In a similar manner a first vapour phase pollutant containing phosphor, e.g. oreganophosphates or esters of phosphoric acid, may be removed using a catalytic zone that comprises the catalyst TK-335™ obtainable from Haldor Topsoe, Denmark. TK- 335™ is characterized by high hydrodeoxygenation (HDO) activity and, at the same time, relatively low activities of hydrodesulfurization (HDS) , hydrodenitrogenation (HDN) and saturation .

The concentration of a first vapour phase pollutants containing halogens can be reduced using a catalytic zone comprising one or more of the catalysts CK-306™, CK-395™, or CK-305™ obtainable from Haldor Topsoe, Denmark; the concentration of vapour phase organometallic compounds, e.g. containing mercury can be reduced using a catalytic zone comprising the Johnson Matthey' s SINOx™ catalyst, said catalyst will oxidise Hg° to Hg 2+ , which easily be removed downstream of the photooxidation process; and the concentration of first vapour phase pollutants containing silicon can be reduced using a catalytic zone comprising one or more of the catalysts CK-302™, CK-322™, CKM- 3324™ obtainable from Haldor Topsoe, Denmark.

Irrespectively of the individual arrangement of the catalytic zone, the inventors of the present invention has found that when the catalytic zone is operated at relatively low temperatures, i.e. between 80-225°C, preferably between 125 °C and 200 °C a very effective removal of the first pollutant e.g. amines, is provided. If the temperature is raised to temperature above 225 °C, such as about 250°C, the efficiency of the catalytic zone will be significantly reduced, which again will negatively impair the subsequent photooxidation process.

In comparison a standard regenerative catalytic oxidizer (RCO) operates at a temperature between 400-500 °C, thus the system according to the invention provides a very simple and effective means for reducing the energy needed to remove at least one first vapour phase pollutant, e.g. amines, sulphur containing compounds etc., from an exhaust gas. Due to the relatively low operation temperature at the catalytic zone, it is not always required to heat the exhaust gas before said gas enters the catalytic zone, thereby reducing energy and cost for the treatment significantly. However in order to ensure that the conditions in the catalytic zone is optimal it is preferred that the exhaust gas to be treated has a temperature in the optimal temperature range, i.e. between 125°C and 200°C before said gas enters the catalytic zone.

The temperature of the exhaust gas will of course depend on the origin of said gas, however if said exhaust gas does not have a temperature in the optimal temperature range, e.g. between 80- 225°C, it is preferred that said gas is heated before entering the catalytic zone, by passing the said gas through a temperature conditioning zone placed before the catalytic zone. Said temperature conditioning zone is arranged for providing a conditioned exhaust gas streams, i.e. an exhaust gas streams having a temperature between 80°C and 225°C, preferably between 125 0 C and 200°C.

In a preferred embodiment, the exhaust gas is heated in a recuperative heat exchanger followed by additional input from a burner if needed, before it is passed through the catalytic zone. However, the heating of the exhaust gas can be achieved in any conventional way. It is not preferred to heat the exhaust gas above 250°C, as this may negatively influence the energy efficiency of the catalytic zone.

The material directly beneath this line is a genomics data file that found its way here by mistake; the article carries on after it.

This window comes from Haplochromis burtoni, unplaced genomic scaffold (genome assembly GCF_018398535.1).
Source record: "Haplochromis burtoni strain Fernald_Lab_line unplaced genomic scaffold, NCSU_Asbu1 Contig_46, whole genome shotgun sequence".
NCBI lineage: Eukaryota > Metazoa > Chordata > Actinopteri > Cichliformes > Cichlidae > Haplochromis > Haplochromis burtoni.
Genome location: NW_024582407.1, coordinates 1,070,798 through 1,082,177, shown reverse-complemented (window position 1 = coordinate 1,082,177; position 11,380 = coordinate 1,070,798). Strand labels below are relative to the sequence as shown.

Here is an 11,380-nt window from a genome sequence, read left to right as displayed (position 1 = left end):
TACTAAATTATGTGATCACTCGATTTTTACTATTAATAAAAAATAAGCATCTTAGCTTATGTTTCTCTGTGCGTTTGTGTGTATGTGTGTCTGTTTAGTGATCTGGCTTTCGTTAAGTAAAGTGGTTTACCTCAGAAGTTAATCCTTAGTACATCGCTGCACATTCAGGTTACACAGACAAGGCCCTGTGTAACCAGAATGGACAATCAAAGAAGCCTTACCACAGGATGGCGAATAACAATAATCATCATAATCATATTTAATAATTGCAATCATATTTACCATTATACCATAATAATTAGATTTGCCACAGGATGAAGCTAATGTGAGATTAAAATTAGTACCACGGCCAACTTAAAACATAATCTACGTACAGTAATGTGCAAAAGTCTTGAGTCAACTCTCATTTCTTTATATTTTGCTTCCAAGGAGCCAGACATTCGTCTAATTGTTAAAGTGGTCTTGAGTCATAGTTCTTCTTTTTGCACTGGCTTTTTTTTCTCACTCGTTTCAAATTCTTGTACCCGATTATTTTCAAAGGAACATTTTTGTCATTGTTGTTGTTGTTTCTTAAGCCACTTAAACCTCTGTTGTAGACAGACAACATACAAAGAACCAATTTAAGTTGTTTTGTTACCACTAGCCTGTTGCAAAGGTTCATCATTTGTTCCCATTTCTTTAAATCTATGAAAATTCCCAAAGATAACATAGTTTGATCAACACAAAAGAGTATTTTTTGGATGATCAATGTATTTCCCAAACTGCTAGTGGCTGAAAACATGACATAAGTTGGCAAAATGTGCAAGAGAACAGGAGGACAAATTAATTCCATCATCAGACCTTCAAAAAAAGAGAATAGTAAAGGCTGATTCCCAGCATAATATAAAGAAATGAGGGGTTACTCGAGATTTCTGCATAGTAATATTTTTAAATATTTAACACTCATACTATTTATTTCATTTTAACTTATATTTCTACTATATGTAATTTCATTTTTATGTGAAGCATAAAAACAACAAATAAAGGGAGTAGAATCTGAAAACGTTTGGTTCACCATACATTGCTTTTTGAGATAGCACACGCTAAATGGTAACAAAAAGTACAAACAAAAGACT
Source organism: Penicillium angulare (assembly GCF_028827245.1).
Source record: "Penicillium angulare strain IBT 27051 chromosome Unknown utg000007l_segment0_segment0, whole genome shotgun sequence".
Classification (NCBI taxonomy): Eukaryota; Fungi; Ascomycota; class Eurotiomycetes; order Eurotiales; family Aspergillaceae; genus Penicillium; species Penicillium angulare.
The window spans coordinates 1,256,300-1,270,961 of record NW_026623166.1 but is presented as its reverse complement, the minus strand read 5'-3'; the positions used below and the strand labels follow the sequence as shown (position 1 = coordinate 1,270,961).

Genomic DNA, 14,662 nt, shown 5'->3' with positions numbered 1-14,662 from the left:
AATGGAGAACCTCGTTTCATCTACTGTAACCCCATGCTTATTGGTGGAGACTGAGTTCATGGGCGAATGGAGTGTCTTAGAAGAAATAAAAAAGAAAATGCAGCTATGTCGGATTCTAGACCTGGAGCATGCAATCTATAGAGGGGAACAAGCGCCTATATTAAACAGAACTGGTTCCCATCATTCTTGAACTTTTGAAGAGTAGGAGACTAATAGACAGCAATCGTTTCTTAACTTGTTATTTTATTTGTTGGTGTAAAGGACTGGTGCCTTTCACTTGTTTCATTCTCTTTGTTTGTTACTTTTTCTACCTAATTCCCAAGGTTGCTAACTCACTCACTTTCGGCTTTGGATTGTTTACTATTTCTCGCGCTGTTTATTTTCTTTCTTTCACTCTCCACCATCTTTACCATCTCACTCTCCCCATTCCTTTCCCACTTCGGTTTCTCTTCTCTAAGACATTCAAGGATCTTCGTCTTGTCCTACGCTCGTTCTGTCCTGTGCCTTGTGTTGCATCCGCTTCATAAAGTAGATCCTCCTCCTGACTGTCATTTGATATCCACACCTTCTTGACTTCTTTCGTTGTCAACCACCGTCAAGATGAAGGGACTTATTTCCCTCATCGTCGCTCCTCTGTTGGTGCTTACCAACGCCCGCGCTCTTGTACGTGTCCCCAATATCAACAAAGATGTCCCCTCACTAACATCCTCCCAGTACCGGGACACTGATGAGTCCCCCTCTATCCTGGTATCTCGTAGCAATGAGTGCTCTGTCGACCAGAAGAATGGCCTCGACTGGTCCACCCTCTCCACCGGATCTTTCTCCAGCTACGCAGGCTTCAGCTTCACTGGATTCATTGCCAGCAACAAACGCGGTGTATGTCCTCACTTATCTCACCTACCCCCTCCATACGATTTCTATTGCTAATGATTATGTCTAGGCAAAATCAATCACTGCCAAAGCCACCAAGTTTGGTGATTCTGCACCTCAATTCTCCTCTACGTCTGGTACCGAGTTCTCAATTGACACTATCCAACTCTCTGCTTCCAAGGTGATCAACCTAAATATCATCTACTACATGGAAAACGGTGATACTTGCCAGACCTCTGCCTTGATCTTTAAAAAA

Even in situations where the exhaust gas to be treated has a temperature in the optimal temperature range, it may still be advantageously to pass the exhaust gas through a temperature conditioning zone, as this will ensure that the operation temperature in the catalytic zone is always optimal and that variations in the exhaust gas will not negatively influence the treatment process. It is preferred that the temperature of the conditioned exhaust gas corresponds to the specific optimal temperature in the catalytic zone, such that when the conditioned exhaust gas enters the catalytic zone, the temperature in said zone will neither be heated nor cooled.

The catalytic zone is preferably arranged for using oxygen present in the exhaust gas as an oxidant, however if the amount of oxygen present in the exhaust gas is not sufficient for providing the desired oxidation of the amines and/or VOCs, additional oxygen may be added to the catalytic unit e.g. in a secondary air or oxygen stream.

Alternatively, or in addition, the catalytic zone may be arranged for reducing/converting/decomposing the at least one first vapour phase pollutant to one or more other compounds that preferably may be removed in the subsequent photooxidation process. However in some embodiments at least some of these generated compounds may be removed in a subsequent treatment process, located downstream (after) of the photooxidation zone, if required.

As an alternative to oxygen and/or air, ozone may be added/injected to the catalytic zone. Ozone has the advantage that it has a high oxidation potential (2.07V), making it possible to shorten the retention time in the catalytic zone and/or use smaller catalysts in said zone. In other words, the investment cost for tanks and treatment plants may be reduced considerably if ozone is used as an additional oxidation agent.